New Zealand's Burning — The Settlers' World in the Mid 1880s
Wives and children
Wives and children
‘I want a wife who can bear a hand on the cross-cut saw, look after the house, milk the cows, and pick fungus' the Egmont Star's Kaupokonui correspondent was told by one of the local bush settler bachelors. The correspondent, writing in September 1886, comments on his district's startling number of bachelors with their ‘lonely looking little houses built by the roadside throughout the block, some with nice gardens'. Their problem was not that there were no young women in South Taranaki, but that too few met the specification.41 The following month John Finlay, the Hawera Star's correspondent at Manutahi in the open country, decided to visit an old acquaintance who had settled in the bush, to see what life was like there. His friend, John Bentley, had left a clerk's job in the office of his father's Yorkshire weaving business, and was now breaking in a section on Skeet Road with the help of the wife he had married sixteen months previously. Bentley seems to have found a wife in line with bush settler specifications. Arriving late Finlay found the Bentleys about to retire for the night.
The fire was raked, for in the bush the fire is never allowed to go out. Mrs B. soon had the ghreen shaugh (red embers) pulled to the front, and several large logs put on, of which there is an abundant supply close to the back door.42
Finlay found that Bentley was weaning calves from a number of young cows and breaking them to the bail. Timber for a dairy was stacked awaiting a carpenter. In the afternoon of the next day, Sunday, a number of the district's men and women settlers called on the Bentleys. ‘The gentlemen talked of bushfelling, grass, beef, and fungus; while the ladies were dead on butter, cheese and children.’ No doubt Mrs Bentley received plenty of experienced advice about the care of the third member of her household, the ‘little olive branch which was its mother's pride and father's joy’, and about churns and skimming pans, for the planned dairy would doubtless be given into her charge.page 155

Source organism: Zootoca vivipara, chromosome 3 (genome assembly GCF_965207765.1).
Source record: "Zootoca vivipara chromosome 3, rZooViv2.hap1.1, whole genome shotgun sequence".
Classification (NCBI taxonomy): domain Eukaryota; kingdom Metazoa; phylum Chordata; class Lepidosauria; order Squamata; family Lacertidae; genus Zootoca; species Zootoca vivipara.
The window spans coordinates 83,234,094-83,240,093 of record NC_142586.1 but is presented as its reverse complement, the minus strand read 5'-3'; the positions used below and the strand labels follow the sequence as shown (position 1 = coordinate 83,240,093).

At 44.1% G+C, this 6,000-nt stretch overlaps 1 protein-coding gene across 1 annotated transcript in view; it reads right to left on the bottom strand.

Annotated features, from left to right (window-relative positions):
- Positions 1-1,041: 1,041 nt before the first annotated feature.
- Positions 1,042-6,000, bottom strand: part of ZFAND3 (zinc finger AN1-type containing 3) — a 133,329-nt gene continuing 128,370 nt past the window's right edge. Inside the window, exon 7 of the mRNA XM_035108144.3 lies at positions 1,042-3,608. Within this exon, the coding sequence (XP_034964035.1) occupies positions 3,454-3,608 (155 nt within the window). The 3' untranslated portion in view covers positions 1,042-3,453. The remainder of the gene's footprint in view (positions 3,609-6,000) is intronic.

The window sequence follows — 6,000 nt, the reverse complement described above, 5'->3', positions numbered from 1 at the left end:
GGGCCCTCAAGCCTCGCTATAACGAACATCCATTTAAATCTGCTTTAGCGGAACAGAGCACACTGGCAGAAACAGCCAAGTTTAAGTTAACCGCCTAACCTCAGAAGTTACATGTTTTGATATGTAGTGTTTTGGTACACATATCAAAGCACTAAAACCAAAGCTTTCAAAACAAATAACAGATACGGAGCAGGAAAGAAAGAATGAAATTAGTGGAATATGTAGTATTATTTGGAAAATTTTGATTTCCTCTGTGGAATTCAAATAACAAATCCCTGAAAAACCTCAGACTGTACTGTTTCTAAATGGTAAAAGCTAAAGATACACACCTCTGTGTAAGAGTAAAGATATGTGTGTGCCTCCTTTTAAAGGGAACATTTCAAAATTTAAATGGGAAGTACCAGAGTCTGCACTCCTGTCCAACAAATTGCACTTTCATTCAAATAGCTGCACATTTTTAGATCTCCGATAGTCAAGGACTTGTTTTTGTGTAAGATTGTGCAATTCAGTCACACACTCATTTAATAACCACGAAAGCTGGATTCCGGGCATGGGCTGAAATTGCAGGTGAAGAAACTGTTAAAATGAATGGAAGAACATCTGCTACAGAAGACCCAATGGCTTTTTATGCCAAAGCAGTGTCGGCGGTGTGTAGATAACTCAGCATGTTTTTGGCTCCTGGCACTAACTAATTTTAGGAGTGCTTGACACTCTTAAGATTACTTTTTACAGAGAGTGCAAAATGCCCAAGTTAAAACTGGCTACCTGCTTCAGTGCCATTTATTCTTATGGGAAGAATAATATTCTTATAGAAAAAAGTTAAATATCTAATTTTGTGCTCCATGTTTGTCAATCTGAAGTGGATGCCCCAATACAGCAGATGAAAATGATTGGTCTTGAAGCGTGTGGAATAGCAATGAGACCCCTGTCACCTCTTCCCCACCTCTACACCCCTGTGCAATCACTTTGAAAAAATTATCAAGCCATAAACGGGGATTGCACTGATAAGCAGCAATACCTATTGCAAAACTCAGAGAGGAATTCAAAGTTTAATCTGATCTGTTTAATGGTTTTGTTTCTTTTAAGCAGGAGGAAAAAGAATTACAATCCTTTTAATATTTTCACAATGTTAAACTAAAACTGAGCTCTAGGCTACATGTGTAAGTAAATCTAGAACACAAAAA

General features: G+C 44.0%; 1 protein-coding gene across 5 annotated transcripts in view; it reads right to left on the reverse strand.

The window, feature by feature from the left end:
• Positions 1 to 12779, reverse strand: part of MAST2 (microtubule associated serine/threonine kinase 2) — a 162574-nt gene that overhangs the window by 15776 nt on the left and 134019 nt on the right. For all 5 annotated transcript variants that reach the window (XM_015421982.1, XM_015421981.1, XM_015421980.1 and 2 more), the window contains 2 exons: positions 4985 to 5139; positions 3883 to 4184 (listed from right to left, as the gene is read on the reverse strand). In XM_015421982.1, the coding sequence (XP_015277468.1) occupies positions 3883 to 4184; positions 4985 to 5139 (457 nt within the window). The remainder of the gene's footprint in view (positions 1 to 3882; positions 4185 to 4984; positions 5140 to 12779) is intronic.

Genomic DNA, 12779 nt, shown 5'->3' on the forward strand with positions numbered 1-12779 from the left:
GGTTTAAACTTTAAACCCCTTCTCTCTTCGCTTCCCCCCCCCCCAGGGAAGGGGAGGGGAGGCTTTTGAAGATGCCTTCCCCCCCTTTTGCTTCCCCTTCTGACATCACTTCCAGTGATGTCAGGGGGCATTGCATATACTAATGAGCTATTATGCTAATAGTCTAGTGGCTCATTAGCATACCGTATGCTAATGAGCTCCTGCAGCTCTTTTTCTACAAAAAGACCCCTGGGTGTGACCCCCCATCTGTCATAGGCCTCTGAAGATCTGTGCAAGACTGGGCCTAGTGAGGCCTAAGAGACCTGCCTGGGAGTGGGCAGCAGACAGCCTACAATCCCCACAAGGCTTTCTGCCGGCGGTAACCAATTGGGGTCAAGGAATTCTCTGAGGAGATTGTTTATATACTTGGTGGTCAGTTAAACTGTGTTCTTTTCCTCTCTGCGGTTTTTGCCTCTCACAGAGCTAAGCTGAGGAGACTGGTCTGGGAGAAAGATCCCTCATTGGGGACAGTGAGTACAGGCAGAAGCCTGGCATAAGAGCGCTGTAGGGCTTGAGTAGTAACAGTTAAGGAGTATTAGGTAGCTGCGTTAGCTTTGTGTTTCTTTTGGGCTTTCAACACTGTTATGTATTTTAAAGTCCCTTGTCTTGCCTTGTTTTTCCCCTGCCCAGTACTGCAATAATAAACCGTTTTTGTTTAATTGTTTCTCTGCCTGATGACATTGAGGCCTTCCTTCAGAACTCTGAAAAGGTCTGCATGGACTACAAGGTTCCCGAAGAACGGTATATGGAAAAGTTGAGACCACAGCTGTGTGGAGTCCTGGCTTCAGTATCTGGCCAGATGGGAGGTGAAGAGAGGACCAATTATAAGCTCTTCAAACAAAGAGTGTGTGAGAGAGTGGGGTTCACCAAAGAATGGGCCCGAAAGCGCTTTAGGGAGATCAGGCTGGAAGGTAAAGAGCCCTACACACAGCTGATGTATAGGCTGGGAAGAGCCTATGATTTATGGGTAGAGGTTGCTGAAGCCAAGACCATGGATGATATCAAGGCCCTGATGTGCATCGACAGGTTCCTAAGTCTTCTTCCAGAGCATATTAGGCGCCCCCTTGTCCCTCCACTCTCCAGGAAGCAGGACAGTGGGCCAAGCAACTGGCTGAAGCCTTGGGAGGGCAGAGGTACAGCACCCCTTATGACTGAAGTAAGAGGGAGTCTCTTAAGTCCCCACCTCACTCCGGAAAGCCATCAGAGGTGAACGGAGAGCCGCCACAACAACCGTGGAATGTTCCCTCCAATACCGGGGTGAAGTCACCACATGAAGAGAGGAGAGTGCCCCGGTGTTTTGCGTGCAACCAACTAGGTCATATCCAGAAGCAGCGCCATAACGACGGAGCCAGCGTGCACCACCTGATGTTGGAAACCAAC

We have too few such glimpses into the life of the bush settler's wife. Those we do have are strongly reminiscent of small farm households in other times and places. Mrs Bentley's stirring up of the embers of ‘the fire that is never allowed to go out’ puts one in mind of the Irish peasant tradition found by Arensberg and Kimball in the laggard world of rural Ireland in 1932. There the day's first duty for a peasant woman was that ‘she must rake together such live ashes as remain in the slaked turf fire in the hearth, put on new sods for the fire, and rekindle the blaze’. She then attended to the farm breakfast and the care of the children, after which came the milking of the cows, the feeding of the farmyard animals and the work of the dairy.43 For some years Mrs Bentley's day must have followed a similar path, until the appearance of the dairy factory removed dairy work (though not the milking shed) from the realm of women to that of men.
By the late 18th-century the women of America's yeoman north were also following a way of life much like Mrs Bentley's bush experience of the mid 1880s. By activities such as poultry raising, and particularly butter making, these women made a significant contribution to family farm economy. As described by Joan M. Jensen, their contribution sounds remarkably like that of New Zealand's bush settler women:
Traditionally, there had been a rough division of labor on the farm by sex. Women did dairying; men raised grain and livestock. But women also had a wide range of other tasks. They serviced, trained, and raised their children. They also sold their surplus production on the market and seasonally and during emergencies helped the men with their tasks.44